We love shawls. We have loved them ever since we discovered how feminine, yet practical a light shawl can be: draped over bare shoulders in late summer when an evening breeze brings on some shivers, wound around a neck in early autumn to improve the warmth of light jackets, or just flung over a shoulder to smarten up a simple outfit at the very last minute.

We also love sunprinting. Especially using plastic fake lace table cloths. So we thought that a light fake lace cotton shawl would be just the thing to wind up a very satisfactory sunprinting season. The result is “Fabulous”, although we say it ourselves:

Shawl Fabulous

If you are familiar with sunprinting, creating a “lace sampler” on a light cotton batiste will not be a challenge. You only need to have enough fake plastic lace to cover a piece of fabric which is large enough to make into a shawl. If you are not familiar with sunprinting, we suggest that you read the article “Sunprinting” first and experiment with cotton calico before tackling the lighter fabric quality required for this project.


Easy to intermediate


  • Sunprinting

Materials needed

  • A piece of white cotton batiste, prepared for painting/dying (i.e. any size or other chemicals removed by prewashing) and cut to the desired size.


We used a shop-bought shawl to get the measurements from which in our case was ca. 20” by 80” (50 cm x 200 cm)

  • Fabric paint in turquoise and (optional) silver


To create the turquoise paint, we used a lot of leftover paint in blues and yellow and just accepted the result, minor colour “blobs” included. If you’d like to be more in control, we suggest that you use fabric paint which doesn’t require any mixing. The addition of silver just adds a very sophisticated touch.

  • Machine embroidery thread in matching and/or contrasting colours


To emphasize the light silvery note in the fabric paint, we used a shiny light grey machine embroidery thread.

Other tools and notions needed

  • Materials for Sunprinting (see article “Sunprinting”)
  • Optional: an extra pair of hands
  • Several pieces of fake plastic (Vinyl) lace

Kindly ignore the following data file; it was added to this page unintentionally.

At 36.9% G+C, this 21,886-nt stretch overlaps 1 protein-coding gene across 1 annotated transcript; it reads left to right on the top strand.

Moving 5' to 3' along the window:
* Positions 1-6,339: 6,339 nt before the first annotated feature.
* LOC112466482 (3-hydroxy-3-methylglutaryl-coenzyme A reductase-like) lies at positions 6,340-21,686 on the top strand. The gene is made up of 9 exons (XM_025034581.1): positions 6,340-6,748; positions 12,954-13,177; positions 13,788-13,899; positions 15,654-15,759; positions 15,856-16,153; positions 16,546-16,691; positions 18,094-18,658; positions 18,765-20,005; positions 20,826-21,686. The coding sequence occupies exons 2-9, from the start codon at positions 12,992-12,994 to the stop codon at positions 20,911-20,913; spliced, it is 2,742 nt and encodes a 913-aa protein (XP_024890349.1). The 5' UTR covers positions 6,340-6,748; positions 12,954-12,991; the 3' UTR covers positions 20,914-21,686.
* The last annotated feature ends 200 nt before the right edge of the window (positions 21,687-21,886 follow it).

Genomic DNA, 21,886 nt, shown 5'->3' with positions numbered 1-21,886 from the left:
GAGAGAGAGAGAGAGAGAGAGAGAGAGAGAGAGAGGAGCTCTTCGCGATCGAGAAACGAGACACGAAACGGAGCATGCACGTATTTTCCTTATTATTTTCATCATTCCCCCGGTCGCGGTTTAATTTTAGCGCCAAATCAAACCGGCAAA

Fake plastic lace is no longer easily available everywhere. Probably because it has gone heavily out of fashion in the context it was originally intended for. However, you can still find fake plastic lace tablecloths or placemats in yard sales, in thrift shops, at flea markets or through the internet. You might need to go hunting before attempting this project. As an alternative, you could always use other sunprinting motifs to create your very personal lace pattern.

  • Iron and ironing board
  • Sewing machine


  • Start by reading the article “Sunprinting”. Prepare the fabric and your workplace accordingly.

Painting the Fabric

  • Mix the fabric paint and thin it down with water.

Mixing Fabric Paint

  • Place the old shower curtain on a flat surface in a sunny spot outside (with the size of our fabric piece, we are probably talking about the ground) and spread the wet fabric on top of it. Remove wrinkles and bubbles as much as possible. A second pair of hands is useful for this.

Cotton Batiste

  • Generously apply the fabric paint to the fabric.
  • Place one or several pieces of fake plastic lace over the painted fabric. Again smooth out any wrinkles or bubbles. The better the lace covers the fabric, the better the results will be.

Fake Plastic Lace


It is very difficult to create repeat patterns from just one piece of fake plastic lace. All our attempts so far have failed. So if you don’t have enough plastic lace to cover your shawl in one go, you might want to consider creating several pieces and sewing them together later.

  • As we own one square plastic lace table cloth and two oblong table runners (different sizes), we decided to place the square table cloth to form a triangle in the middle of our future shawl. The two table runners were placed along the sides and therefore at 90° to each other. The asymmetrical tapered ends add to the thrown-together charm.

Layout of Lace

  • Allow to dry completely in the sun.
  • Remove the fake plastic lace.
  • Set the fabric paint according to the manufacturer’s instructions. In our case, this meant pressing thoroughly with an iron on the cotton setting.
  • Wash the fabric to remove any excess fabric paint. Let the fabric dry and press it.


  • To finish the edges, we used a simple scalloped embroidery stitch. With such a light material, we found it easiest to embroider the scalloped edge first and cut back the edge very carefully with very sharp and pointed scissors afterwards.

Creating a Scalloped Edge


This all sounds pretty straightforward and easy. Which is true. But the scalloped edge does take some patience and endurance and you need to be very careful not to damage the machine embroidery.

Finished Scalloped Edge

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